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Paco Plaza’s ‘Veronica’ is an Entertaining Supernatural Fright-fest

During a solar eclipse, three teenage girls conduct a séance with a Ouija board. The séance goes wrong and the girls run away scared. One of the girls is Veronica. She lives with her two sisters and one brother. With her mother away at work most of the time, she is the matriarch of the family.

After the séance, strange things start happening to her. She has terrible nightmares, starts developing weird marks, and she sees a strange man inside her apartment. It appears that she is being haunted.

Veronica is an excellent main character. She is played by Sandra Escacena who does an excellent job of being the assertive yet terrified de facto head of the family. Her siblings are also well played, offering the film some warmth and humanity before things start going terribly wrong.

Like all good horror movies the haunting is a manifestation of all of Veronica’s anxieties, including her fear of womanhood (She still hasn’t menstruated at age 16) and her anxieties about the death of her father (whom she was trying to contact with the séance). The story plays out with few surprises but the conventional haunting beats (a children’s toy that comes on by itself! How original!) are revitalised by an excellent visual style. The opening has Fincher-esque qualities to its car-mounted cameras and gritty city streets and some of the techniques used to illustrate the characters disorientation are very innovative.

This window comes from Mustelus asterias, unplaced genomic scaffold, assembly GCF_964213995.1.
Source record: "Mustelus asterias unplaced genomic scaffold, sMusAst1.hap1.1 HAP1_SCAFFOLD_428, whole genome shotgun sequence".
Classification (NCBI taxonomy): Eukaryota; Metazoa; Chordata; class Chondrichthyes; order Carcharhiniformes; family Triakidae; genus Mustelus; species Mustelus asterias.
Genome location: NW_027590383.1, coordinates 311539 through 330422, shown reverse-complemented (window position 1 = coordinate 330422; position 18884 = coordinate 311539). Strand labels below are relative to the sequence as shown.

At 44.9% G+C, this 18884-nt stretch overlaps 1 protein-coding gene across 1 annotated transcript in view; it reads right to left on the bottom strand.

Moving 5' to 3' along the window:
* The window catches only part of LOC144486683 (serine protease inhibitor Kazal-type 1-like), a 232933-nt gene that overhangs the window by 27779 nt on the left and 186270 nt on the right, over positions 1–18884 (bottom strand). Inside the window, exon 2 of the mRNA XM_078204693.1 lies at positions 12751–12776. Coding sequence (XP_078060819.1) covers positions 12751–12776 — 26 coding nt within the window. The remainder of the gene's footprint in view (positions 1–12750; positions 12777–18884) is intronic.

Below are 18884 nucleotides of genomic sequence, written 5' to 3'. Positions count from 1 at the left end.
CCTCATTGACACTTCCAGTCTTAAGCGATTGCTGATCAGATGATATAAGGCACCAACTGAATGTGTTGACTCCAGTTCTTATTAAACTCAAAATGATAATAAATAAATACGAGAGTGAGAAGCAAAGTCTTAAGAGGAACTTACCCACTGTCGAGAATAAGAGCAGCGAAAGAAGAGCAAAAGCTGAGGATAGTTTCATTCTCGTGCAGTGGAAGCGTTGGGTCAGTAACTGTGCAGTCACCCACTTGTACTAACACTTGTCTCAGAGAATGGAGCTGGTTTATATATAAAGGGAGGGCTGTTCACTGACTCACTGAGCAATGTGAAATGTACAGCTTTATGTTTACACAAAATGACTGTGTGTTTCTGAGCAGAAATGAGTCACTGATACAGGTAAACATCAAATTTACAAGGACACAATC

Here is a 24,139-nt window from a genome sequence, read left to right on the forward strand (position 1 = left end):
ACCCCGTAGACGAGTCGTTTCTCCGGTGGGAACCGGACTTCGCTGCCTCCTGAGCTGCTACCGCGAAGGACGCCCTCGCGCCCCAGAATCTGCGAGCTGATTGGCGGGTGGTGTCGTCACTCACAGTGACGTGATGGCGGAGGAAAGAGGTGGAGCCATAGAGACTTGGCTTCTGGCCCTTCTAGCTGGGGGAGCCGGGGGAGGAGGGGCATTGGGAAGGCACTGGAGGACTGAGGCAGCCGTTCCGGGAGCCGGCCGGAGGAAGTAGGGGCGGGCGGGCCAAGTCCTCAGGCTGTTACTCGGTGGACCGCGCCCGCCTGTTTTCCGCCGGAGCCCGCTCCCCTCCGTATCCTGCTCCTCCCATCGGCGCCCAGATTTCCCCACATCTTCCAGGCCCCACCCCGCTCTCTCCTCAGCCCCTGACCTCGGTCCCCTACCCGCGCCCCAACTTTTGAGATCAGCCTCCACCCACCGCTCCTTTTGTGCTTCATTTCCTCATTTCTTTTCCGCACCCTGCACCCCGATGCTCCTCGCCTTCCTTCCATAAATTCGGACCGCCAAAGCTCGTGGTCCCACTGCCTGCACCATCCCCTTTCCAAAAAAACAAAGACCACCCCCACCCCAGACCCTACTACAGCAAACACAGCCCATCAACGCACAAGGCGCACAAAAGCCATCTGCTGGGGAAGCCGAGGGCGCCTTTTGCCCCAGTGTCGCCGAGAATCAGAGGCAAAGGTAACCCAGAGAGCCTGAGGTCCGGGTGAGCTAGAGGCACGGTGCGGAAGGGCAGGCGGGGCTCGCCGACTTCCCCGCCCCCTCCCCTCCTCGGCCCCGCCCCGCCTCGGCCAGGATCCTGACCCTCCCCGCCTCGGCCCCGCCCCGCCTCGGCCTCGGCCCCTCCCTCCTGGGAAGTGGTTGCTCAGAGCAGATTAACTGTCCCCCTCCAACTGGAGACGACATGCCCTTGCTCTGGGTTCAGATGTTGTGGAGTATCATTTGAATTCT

The monster is also excellent. Initially an intimidating naked man, the creature soon gains black skin. Hideous black stains indicate where he has manifested in the house. It’s a creepy presence and the filmmakers know to keep him in the shadows.

It even manages to breathe some life into the fairly conventional structure of an exorcism ending. The main characters gather around and begin chanting in an attempt to banish the demon, only for doors to start slamming and furniture to go flying. Things then get quite abstract as the character becomes an unreliable narrator. It’s very reminiscent of last year’s Under The Shadow, but within the claustrophobic confines of Madridas presented by director Paco Plaza.

Veronica treads familiar ground but has just enough energy and innovation to make it an entertaining supernatural horror movie.

3.5 / 5

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